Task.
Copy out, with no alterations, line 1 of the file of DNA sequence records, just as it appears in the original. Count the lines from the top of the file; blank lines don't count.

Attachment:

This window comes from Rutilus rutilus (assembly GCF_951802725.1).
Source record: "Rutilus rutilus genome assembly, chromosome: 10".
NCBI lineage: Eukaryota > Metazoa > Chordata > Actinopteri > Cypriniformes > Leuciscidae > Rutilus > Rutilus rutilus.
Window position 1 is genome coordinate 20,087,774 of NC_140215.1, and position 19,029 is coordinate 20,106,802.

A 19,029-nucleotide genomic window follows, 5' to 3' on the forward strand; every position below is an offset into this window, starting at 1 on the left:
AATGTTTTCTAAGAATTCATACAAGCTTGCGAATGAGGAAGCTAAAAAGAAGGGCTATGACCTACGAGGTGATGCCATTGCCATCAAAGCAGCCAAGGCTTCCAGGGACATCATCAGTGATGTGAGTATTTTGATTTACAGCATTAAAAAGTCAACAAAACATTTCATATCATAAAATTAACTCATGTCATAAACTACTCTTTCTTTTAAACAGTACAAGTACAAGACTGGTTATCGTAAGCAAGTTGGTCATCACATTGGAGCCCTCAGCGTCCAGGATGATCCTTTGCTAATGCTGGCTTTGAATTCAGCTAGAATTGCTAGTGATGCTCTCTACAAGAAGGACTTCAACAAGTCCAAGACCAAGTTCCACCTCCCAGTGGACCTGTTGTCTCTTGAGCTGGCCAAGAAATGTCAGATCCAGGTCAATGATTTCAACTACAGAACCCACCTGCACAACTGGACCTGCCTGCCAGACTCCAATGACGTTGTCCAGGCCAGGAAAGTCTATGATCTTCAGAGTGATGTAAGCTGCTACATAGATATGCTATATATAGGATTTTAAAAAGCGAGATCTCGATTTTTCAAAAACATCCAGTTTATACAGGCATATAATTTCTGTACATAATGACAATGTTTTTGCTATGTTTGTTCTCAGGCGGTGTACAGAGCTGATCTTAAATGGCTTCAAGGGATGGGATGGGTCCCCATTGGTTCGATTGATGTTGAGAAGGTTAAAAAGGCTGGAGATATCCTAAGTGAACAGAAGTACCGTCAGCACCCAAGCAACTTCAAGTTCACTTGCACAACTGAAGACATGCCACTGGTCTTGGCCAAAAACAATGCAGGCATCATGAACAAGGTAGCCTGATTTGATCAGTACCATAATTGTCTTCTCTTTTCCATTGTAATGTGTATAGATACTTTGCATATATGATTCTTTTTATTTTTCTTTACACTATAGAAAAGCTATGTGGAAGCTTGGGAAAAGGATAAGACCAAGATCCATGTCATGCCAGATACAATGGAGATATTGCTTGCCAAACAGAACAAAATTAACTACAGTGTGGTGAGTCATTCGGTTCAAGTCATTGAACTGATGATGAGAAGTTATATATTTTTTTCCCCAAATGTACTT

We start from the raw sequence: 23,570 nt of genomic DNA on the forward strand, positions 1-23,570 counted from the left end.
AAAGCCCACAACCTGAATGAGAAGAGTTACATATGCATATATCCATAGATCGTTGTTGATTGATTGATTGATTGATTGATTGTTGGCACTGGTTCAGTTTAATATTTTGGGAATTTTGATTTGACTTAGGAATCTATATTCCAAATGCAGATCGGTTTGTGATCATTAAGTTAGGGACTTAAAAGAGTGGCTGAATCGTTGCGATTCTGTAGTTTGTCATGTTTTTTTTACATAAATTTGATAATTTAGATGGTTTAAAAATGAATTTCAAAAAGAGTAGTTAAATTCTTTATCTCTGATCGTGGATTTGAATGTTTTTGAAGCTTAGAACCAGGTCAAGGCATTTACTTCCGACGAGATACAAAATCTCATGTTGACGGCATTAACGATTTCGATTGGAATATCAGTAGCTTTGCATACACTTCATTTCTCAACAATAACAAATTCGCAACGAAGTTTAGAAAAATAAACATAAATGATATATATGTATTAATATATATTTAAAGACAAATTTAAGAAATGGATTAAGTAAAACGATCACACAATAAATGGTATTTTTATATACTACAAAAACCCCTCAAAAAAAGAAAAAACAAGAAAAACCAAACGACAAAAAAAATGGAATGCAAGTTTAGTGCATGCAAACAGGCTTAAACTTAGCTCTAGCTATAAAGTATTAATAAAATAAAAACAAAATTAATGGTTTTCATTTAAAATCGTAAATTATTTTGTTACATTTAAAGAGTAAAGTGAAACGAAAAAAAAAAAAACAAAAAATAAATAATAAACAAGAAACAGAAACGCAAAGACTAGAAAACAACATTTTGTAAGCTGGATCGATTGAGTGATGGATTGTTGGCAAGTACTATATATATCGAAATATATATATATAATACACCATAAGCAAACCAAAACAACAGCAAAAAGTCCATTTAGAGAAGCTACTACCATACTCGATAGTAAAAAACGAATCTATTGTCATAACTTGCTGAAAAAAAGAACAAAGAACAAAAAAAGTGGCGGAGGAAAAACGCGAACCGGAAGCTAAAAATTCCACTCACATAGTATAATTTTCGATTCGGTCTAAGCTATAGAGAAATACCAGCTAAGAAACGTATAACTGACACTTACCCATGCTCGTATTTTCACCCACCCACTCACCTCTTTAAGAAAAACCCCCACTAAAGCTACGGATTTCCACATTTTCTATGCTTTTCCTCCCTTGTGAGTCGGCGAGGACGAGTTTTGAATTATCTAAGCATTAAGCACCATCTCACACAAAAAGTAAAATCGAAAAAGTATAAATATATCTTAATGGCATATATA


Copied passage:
This window comes from Rutilus rutilus (assembly GCF_951802725.1).